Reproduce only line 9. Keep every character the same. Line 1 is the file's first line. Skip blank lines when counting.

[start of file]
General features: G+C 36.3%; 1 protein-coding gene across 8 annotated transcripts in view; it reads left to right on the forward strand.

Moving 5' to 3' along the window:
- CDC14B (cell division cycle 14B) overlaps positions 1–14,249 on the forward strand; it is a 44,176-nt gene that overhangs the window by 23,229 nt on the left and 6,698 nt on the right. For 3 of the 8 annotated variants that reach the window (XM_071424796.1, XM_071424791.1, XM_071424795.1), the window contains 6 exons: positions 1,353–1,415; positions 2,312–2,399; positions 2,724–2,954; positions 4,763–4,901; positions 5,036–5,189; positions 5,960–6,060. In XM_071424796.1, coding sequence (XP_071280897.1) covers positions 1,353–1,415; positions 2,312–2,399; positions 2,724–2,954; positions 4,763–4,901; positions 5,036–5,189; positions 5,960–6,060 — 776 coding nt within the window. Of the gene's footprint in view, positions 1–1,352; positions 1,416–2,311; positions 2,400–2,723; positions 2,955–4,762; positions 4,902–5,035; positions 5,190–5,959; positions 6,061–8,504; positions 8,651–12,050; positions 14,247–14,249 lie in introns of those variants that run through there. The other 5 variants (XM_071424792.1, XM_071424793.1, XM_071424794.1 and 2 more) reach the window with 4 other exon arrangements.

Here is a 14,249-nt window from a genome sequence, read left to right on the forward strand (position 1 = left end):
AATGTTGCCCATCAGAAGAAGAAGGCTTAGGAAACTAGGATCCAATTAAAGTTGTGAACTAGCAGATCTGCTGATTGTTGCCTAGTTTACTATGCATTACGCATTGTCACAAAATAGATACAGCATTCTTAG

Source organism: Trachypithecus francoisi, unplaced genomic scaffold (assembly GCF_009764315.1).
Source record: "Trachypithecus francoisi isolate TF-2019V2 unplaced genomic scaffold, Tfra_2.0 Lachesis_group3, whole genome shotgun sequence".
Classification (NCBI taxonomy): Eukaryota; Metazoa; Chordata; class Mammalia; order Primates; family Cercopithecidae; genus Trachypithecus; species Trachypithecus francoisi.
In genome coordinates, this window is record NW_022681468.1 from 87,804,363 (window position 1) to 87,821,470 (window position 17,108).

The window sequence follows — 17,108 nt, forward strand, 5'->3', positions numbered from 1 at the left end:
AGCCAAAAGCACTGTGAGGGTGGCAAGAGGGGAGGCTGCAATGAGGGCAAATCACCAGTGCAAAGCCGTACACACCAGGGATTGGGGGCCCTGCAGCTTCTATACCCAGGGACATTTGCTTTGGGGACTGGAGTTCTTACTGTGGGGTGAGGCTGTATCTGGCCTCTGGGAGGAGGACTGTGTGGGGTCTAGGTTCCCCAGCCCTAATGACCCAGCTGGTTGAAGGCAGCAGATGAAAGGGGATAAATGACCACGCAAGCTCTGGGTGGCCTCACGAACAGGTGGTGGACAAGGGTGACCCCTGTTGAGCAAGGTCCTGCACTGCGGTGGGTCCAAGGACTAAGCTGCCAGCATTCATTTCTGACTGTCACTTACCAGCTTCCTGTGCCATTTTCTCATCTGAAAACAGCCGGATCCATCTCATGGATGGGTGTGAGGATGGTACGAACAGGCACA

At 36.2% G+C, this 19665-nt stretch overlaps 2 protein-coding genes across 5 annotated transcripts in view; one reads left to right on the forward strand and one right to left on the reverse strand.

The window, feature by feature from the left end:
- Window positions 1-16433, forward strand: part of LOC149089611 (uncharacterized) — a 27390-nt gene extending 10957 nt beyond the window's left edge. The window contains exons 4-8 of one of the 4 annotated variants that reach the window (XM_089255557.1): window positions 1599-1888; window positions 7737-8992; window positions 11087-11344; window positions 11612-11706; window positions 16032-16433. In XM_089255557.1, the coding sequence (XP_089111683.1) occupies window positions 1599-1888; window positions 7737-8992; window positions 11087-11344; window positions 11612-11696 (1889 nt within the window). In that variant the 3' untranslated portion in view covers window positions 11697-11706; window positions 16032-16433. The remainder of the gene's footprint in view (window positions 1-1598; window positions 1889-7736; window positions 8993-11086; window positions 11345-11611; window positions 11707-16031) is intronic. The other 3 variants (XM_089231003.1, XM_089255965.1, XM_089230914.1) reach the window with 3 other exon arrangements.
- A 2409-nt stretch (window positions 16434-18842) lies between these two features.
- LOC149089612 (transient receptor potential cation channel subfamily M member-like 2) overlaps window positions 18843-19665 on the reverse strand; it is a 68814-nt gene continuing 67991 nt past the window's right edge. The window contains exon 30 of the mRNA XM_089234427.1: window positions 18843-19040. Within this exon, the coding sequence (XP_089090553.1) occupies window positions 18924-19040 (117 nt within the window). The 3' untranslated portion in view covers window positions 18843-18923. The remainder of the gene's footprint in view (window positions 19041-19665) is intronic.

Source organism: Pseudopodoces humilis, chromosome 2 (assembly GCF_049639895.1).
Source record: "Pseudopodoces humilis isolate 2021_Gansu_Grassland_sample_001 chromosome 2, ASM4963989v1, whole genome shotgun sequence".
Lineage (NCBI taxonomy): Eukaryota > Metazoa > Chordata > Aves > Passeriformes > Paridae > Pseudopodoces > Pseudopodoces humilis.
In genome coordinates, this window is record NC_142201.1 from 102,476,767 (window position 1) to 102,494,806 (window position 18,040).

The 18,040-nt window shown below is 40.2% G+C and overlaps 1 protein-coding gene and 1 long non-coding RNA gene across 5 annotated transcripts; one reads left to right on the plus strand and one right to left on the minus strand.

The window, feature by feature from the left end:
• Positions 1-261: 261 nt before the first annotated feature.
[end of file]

In genome coordinates, this window is record NW_022681468.1 from 87,804,363 (window position 1) to 87,821,470 (window position 17,108).